In the past, it’s been hard to talk up poetry festivals. Poetry has a bit of a bad rep. For many, it’s that traumatic or tedious subject at school, filled with brooding white men unable to get a date, or waffling on about love and beauty like they’ve never seen a woman before.
But dig beneath that high school curriculum veneer and you find a wealth of voices sharing stories and ideas in new and staggeringly compelling ways.
The world is full of poetry festivals, but for the once-in-a-lifetime, not-to-be-missed type of event, you actually don’t need to look further than Fortitude Valley in August. The Queensland Poetry Festival, or QPF, is building a reputation as a global phenomenon – a yearly creation and reinvention of community that must be seen to be believed.
According to Co-Directors Annie Te Whiu and David Stavanger, collaboration and inclusivity are cornerstones of the festival’s philosophy. It’s not enough to simply talk about inclusivity, QPF aims to bring it to every corner of the festival. And with this year’s theme, ‘Distant Voices’, Annie aims to move mountains. “What we’re doing is bringing voices from the distance closer to home,” she says. To do this means stepping away from the typical performers and searching for voices we don’t often hear on the festival circuit, including members of ‘Words On The Street’, an offshoot of Brisbane’s ‘School of Hard Knocks’.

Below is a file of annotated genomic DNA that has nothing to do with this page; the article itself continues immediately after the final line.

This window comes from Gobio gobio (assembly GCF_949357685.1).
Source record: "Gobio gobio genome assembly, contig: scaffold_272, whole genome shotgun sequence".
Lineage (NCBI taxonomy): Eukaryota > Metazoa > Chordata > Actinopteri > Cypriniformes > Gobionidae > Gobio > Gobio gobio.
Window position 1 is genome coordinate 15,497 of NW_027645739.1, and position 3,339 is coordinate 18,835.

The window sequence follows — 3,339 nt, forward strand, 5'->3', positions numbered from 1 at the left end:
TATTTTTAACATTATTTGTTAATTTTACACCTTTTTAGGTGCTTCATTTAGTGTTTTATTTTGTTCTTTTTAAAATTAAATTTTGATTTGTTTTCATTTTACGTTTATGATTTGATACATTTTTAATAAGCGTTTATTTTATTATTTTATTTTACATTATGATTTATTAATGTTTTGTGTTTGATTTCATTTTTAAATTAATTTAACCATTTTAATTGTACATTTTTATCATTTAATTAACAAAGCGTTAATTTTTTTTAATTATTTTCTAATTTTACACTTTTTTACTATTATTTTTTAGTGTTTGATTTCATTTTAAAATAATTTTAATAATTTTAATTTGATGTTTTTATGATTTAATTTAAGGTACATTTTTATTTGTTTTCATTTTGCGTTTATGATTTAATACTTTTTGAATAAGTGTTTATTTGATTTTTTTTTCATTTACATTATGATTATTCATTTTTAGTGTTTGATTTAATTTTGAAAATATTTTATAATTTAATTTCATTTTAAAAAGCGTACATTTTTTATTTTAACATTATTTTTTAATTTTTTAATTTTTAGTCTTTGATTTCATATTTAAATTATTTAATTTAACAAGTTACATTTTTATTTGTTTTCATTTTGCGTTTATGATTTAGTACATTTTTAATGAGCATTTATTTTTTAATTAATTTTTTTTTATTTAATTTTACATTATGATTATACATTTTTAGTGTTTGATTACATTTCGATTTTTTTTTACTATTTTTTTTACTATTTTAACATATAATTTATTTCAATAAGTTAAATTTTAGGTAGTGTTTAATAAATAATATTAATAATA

This year sees an impressive line-up of performers from around the world and the Co-Directors can’t wait to share them with audiences. “We’re bringing together artists like Joy Harjo, Ali Cobby Eckermann, Courtney Sinna Meredith, Sachem Parkin-Owens – an incredible Quandamooka man and an incredible hip-hop artist!”
With poetry’s musical elements, it’s unsurprising that QPF has collaborated with ‘A Rock And Roll Writers Festival’ for a look at music, memoir and the poetry of storytelling.
Brisbane is getting a reputation for festivals that open space for important, sometimes uncomfortable conversations and QPF leads the charge. ‘Distant Voices’ brings together a range of global voices – and some stellar local Indigenous talent like Ellen Van Neerven and Samuel Wagan Watson – in a showcase of art and conversation around culture, voicelessness and social awareness in the age of social media and apathy.
For the first time ever, most sessions will be free. “We have 137 artists coming, and we have 85 sessions, 74 of which are free.” The point is simple, according to Annie. “Come, grab a seat, find your home, find your place, find your poet.” Like music, it’s dangerously easy to fall for poetry’s charms.
With each year the festival evolves and this year promises to be bigger and better than ever. “It’s a magnetic festival. The Judith Wright Centre has incredible spaces that really allow us to do diverse things – we're doing art installations for the first time this year, we’ve got a visual art programme running, we’re utilising the IMA forecourt… There’s plenty of chances to find your place!”